Demas had been a man who Paul once called a fellowlabourer, but in 2 Timothy 4:10 we find that he had forsaken Paul "having loved this present world". Could Demas have ever been truly happy with the rest of his life? In Matthew 16:25 Jesus said, "For whosoever will save his life shall lose it: and whosoever will lose his life for my sake shall find it." There have been many Christians that left the faith and ended up with shipwrecked lives (1 Timothy 1:19). These are the testimonies of those who were never sold out to the service of God.
What a contrast of outcomes we find when we consider those who were sold out to God. Jonathan and his armor bearer killed twenty Philistines and sent the rest of the unnumbered host back home in fear. Daniel saw God shut the mouth of the lions. Shadrach, Meshach, and Abednego walked unscathed through the fiery furnace with one "like the Son of God". God delivered Paul from death in Jerusalem and eventually brought him to testify before Caesar. These are just a few examples of those who gave their all for God with no thought of turning back regardless of the circumstances.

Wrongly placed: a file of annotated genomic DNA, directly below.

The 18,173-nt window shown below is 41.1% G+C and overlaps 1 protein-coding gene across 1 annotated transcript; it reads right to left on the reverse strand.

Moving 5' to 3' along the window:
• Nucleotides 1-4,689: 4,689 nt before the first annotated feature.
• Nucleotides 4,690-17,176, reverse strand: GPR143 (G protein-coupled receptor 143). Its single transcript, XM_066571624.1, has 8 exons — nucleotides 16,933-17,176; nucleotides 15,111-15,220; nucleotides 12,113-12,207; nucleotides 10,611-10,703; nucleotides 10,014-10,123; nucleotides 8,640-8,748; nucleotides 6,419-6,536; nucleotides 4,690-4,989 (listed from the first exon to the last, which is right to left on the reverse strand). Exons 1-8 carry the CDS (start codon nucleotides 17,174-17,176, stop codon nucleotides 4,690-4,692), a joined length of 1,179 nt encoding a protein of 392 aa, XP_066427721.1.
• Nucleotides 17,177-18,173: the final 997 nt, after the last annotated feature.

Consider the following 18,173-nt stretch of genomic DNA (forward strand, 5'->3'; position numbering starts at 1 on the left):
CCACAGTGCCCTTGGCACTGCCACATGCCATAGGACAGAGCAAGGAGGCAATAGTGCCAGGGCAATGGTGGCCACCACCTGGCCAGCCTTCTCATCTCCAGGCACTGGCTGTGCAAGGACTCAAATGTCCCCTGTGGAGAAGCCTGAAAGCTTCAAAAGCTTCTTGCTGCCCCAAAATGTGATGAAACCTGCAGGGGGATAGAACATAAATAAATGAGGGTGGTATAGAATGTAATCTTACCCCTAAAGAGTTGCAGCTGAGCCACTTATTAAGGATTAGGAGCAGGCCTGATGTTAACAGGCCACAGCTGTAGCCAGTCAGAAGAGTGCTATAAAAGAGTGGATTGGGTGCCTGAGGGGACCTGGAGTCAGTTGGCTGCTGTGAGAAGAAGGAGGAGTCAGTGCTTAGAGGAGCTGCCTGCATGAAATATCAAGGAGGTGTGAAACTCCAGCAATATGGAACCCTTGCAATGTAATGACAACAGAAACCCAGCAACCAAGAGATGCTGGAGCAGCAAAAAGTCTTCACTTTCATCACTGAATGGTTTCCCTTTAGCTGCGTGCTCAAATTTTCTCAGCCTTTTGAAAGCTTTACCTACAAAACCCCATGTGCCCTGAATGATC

Compare the Kings of Judah who were sold out to God with those who were not, and then look at which ones were blessed and beloved of God. King Josiah is mentioned in the Bible with great honor having this testimony, "And like unto him was there no king before him, that turned to the LORD with all his heart, and with all his soul, and with all his might, according to all the law of Moses; neither after him arose there any like him" (2 Kings 23:25).
Dedication, commitment, stability: are these words that describe your service to God? D.L. Moody once heard an evangelist say, "The world has yet to see what God can do with and for and through and in and by the man who is fully and wholly consecrated to Him." Moody vowed to himself, "By the grace of God, I'll be that man." It is estimated that in his lifetime, D.L. Moody preached to over 100 millian people. Oh Christian, would you take that step? Won't you step across the line and be a "sold out" Christian?